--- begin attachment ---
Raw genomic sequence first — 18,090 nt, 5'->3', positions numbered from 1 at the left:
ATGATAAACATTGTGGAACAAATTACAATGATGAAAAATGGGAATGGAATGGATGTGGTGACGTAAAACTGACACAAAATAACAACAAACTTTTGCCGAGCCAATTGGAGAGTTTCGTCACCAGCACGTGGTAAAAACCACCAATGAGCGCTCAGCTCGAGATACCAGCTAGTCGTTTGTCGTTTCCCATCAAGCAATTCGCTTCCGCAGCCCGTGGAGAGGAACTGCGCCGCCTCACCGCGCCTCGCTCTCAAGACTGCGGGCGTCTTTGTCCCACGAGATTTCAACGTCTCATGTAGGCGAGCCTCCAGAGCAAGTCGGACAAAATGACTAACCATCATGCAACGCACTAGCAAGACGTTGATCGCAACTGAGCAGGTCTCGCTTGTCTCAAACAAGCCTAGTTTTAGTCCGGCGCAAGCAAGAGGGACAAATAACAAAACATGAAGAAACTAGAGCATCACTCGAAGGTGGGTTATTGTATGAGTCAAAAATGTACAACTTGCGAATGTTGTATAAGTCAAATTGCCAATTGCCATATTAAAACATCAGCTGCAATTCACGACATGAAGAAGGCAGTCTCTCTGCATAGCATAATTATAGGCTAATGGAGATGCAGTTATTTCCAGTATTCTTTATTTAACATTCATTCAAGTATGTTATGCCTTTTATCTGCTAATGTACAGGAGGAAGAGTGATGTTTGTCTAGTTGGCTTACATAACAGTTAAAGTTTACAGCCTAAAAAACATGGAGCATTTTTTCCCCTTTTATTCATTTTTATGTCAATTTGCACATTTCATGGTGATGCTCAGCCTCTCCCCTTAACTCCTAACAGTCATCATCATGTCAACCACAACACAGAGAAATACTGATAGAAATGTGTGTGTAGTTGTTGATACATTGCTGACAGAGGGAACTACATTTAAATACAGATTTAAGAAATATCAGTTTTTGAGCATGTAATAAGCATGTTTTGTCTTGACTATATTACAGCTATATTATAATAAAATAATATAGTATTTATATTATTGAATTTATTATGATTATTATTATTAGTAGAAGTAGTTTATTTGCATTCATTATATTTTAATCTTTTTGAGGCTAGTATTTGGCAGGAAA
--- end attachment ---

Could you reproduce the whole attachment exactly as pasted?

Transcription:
Raw genomic sequence first — 18,090 nt, 5'->3', positions numbered from 1 at the left:
ATGATAAACATTGTGGAACAAATTACAATGATGAAAAATGGGAATGGAATGGATGTGGTGACGTAAAACTGACACAAAATAACAACAAACTTTTGCCGAGCCAATTGGAGAGTTTCGTCACCAGCACGTGGTAAAAACCACCAATGAGCGCTCAGCTCGAGATACCAGCTAGTCGTTTGTCGTTTCCCATCAAGCAATTCGCTTCCGCAGCCCGTGGAGAGGAACTGCGCCGCCTCACCGCGCCTCGCTCTCAAGACTGCGGGCGTCTTTGTCCCACGAGATTTCAACGTCTCATGTAGGCGAGCCTCCAGAGCAAGTCGGACAAAATGACTAACCATCATGCAACGCACTAGCAAGACGTTGATCGCAACTGAGCAGGTCTCGCTTGTCTCAAACAAGCCTAGTTTTAGTCCGGCGCAAGCAAGAGGGACAAATAACAAAACATGAAGAAACTAGAGCATCACTCGAAGGTGGGTTATTGTATGAGTCAAAAATGTACAACTTGCGAATGTTGTATAAGTCAAATTGCCAATTGCCATATTAAAACATCAGCTGCAATTCACGACATGAAGAAGGCAGTCTCTCTGCATAGCATAATTATAGGCTAATGGAGATGCAGTTATTTCCAGTATTCTTTATTTAACATTCATTCAAGTATGTTATGCCTTTTATCTGCTAATGTACAGGAGGAAGAGTGATGTTTGTCTAGTTGGCTTACATAACAGTTAAAGTTTACAGCCTAAAAAACATGGAGCATTTTTTCCCCTTTTATTCATTTTTATGTCAATTTGCACATTTCATGGTGATGCTCAGCCTCTCCCCTTAACTCCTAACAGTCATCATCATGTCAACCACAACACAGAGAAATACTGATAGAAATGTGTGTGTAGTTGTTGATACATTGCTGACAGAGGGAACTACATTTAAATACAGATTTAAGAAATATCAGTTTTTGAGCATGTAATAAGCATGTTTTGTCTTGACTATATTACAGCTATATTATAATAAAATAATATAGTATTTATATTATTGAATTTATTATGATTATTATTATTAGTAGAAGTAGTTTATTTGCATTCATTATATTTTAATCTTTTTGAGGCTAGTATTTGGCAGGAAA